In One Dimension Woman, Nina Power offers the notion of taxonimal drive. She introduces the idea in the context of contemporary pornography: on the internet, one can find whatever one wants, although almost as soon as one finds it, one doesn't really want it anymore. Rather, one wants to see what else is out there. The item itself no longer scintillates. The drive to find other images, to keep moving and looking and marking, takes it place. After you've seen five or six busty amputee tops, you've seen them all--or have you? maybe there are different types? let's look for them! Desire switches into drive, now a drive to taxonimize and classify (blond, with shoes; shaved, no gun; etc...).
Nina links taxonomical drive with contemporary porn's endeavor to bore us all to death and turn sex into work. That is to say, her point is part of a larger argument about contemporary capitalism and its absorption of its outside. I agree. I also think it could be useful to think further with the notion of taxonomical drive. Who is the taxonomy for? The easy answer is that it is for the individual porn consumer: I download, classify, and tag photos and videos so that I can find them when I need them. The taxonomy is for me, in the future. I never know what I might desire, so I can plan for desire in the future. Clearly I don't desire now--if so, I wouldn't be archiving all this stuff, I would be enjoying it.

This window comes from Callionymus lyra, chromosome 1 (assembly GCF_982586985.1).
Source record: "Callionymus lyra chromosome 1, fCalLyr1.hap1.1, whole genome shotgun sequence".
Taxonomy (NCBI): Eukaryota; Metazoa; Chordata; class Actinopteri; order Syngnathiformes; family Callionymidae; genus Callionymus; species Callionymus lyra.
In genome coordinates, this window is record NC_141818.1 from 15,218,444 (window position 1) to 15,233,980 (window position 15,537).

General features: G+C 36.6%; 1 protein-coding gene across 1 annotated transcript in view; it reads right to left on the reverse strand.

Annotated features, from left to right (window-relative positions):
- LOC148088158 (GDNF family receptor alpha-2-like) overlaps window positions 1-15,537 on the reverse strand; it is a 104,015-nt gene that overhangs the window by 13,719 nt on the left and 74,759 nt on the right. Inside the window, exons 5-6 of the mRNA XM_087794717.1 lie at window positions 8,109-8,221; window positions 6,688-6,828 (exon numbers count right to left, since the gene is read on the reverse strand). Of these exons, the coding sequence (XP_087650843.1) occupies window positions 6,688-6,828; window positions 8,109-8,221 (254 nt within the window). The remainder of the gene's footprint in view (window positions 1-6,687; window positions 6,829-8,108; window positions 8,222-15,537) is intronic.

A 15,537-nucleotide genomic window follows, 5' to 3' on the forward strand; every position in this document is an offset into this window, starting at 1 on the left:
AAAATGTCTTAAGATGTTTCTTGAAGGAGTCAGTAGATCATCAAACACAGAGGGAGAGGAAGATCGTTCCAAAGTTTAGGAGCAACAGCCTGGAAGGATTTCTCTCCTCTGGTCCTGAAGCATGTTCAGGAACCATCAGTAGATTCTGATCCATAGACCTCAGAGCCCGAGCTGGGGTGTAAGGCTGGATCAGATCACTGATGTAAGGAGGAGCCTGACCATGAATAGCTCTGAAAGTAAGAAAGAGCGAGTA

Differently put, taxonomical drive is a component of archival culture, a culture where we try to control our reality by selecting specific features of it, labeling, and storing these features. It is as if we so fear the changes in which we situated, the rapid flows and movements online, the appearance and disappearance of sites and features, that we try to construct a knowable space or path. Here, at least, we know what's what.
It's odd, this taxonomical drive. In a just in time culture, a culture of preemption, where connectedness has taken the place of planning, the archive serves as a kind of fortress of planning, a backup plan, a reserve army of the not yet desired but could be. We store up for the future, presuming we can access these stores rather than just add to them.
We archive music, links, cites, photos, videos. We backup our hard drives--suppressing the suspicion that our future technologies won't be backwards compatible (our vinyl albums! our dissertations on floppy disks!). Archiving, or digital hoarding, is the background supposition of taxonomical drive. Saving displaces expenditure, putting it off into the future when we can desire again.